The Colombian bishops’ conference has welcomed the beginning of a six-month ceasefire between the nation’s military and the largest remaining rebel group in the country, and began to train dozens of priests and lay workers from different parts of the country on how to help monitor the truce.
In a statement published on Aug. 10, the bishop’s conference said that 31 representatives from 18 different dioceses were briefed on the details of the ceasefire and on international humanitarian law. The group also discussed methods that would be most suitable to report breaches of the ceasefire.
“We will take this knowledge to our territories,” said Fr. Jairo Alberto Rave, from the Diocese of Barrancabermeja, “so that we can make an important contribution” to the peace process.
The truce started on Aug. 3, and seeks to facilitate peace talks between the Colombian government and the National Liberation Army (known by its Spanish acronym, ELN,) a Marxist-oriented rebel group with approximately 2,000 to 5,000 fighters that is particularly influential in the west of Colombia and along its eastern border with Venezuela.
It is the longest ceasefire ever between Colombia’s government and the ELN and is part of President Gustavo Petro’s plans to pacify rural areas of the country that are still affected by violence waged by rebel groups and drug cartels that were not part of a 2016 peace deal between the Colombian government and the FARC guerrilla group.
The Catholic Church has been present at the peace talks through Bishop Héctor Fabio Henao, who heads the Colombian bishops’ conference’s delegation for relations between church and state.
In an interview with public radio station Señal Colombia last week, Henao said that the church’s mission will be to accompany communities that have been affected by the war. The church also wants to ensure that their complaints and concerns reach a verification team that is made up of delegates from the ELN, the military and the United Nations, and will be in charge of recording ceasefire breaches and taking them to the negotiators.
“We will act as a bridge, so that information can flow correctly,” Henao said.
Under the ceasefire, the ELN rebels and the military have promised to stop attacking each other. But they have also said they will comply with international humanitarian law, which means they must stop attacks on civilians.
The ELN has been known to kidnap civilians for ransom, and also issued death threats against human rights leaders and local politicians who have criticized the group for recruiting minors, taxing local businesses, blowing up oil pipelines and taking a cut from the cocaine trade.
In Arauca, an oil producing province along Colombia’s border with Venezuela, human rights leaders told OSV News that they felt optimistic about the truce, and hoped that it would lead to a peace accord that will benefit the region.
“These talks shouldn’t just determine what happens to those who have taken up arms,” said Older Cáceres, a former member of Arauca’s legislature who now works for a humanitarian group called the Alliance for Peace and Development. “The talks should generate sustainable development opportunities for the entire population.”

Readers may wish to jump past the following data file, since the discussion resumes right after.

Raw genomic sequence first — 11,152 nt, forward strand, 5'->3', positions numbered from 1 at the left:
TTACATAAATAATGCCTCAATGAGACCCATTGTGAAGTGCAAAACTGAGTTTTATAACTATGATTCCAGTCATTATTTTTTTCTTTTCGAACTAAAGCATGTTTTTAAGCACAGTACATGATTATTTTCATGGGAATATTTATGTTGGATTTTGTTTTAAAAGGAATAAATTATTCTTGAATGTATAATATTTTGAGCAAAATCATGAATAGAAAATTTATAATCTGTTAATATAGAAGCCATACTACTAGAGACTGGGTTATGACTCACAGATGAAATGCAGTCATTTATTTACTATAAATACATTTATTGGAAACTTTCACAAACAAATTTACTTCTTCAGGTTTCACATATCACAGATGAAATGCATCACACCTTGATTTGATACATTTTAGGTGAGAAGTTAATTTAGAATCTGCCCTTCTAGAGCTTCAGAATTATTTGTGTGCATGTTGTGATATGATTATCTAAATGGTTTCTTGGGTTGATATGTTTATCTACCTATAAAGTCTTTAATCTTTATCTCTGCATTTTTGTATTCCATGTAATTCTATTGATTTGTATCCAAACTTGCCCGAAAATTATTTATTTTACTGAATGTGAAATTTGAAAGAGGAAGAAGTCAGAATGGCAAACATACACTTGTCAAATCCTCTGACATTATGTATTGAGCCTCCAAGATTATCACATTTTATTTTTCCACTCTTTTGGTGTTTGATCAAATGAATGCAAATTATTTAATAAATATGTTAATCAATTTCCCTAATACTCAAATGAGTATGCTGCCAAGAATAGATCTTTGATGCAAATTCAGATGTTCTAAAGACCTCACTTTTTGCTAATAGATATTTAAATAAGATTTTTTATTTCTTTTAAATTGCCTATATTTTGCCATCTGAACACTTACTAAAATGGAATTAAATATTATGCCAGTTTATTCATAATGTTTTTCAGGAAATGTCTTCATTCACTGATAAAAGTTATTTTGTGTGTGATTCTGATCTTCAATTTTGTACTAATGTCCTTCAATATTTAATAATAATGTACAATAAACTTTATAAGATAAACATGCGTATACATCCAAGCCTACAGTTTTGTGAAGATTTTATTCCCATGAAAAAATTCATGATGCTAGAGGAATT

The ELN has been vague so far about what it seeks to get in exchange for laying down its weapons. But the group has hinted that it wants to see changes in Colombia’s electoral system and will also push for the nationalization of Colombia’s oil fields.
During a recent event that was staged to mark the start of the ceasefire, the rebels lead negotiator Pablo Beltrán said that he wanted the government to prioritize spending on social programs, over paying back debts to foreign creditors.
Although the ceasefire has been welcomed by human rights activists and Catholic Church leaders, it has also been rejected by some segments of Colombian society.
In July, thousands of people showed up at a rally in Bogotá to protest against Petro’s security policies, including the ceasefire.
The group included many retired police and military officers, with some of them pointing out that other rebel groups have used ceasefires in the past to save money, buy more weapons and go back to war, once they were not satisfied with what was offered to them at peace talks.
“You have to be tougher with terrorists,” said Cristian Arias, a retired police officer. “Petro is giving them too many advantages.”
As the ceasefire begins, some parts of the country continue to struggle with violence.
At the beginning of August more than 1,000 people had to flee their villages in the municipality of Samaniego, to escape fighting between the ELN, and a FARC holdout group that did not join the 2016 peace deal. The current ceasefire does not prevent the ELN from fighting against other rebel groups.
The bishops of Nariño province, where Samaniego is located, reacted to the incident.
“We reject the blood that so many people have been forced to shed in this region, over the past few weeks,” the bishops said in a statement published on Aug. 7. “We reject all of the abuses that affect civilians every day, in these areas where armed groups are present.”
More than 450,000 people have been killed in nearly 60 years of armed conflict in Colombia.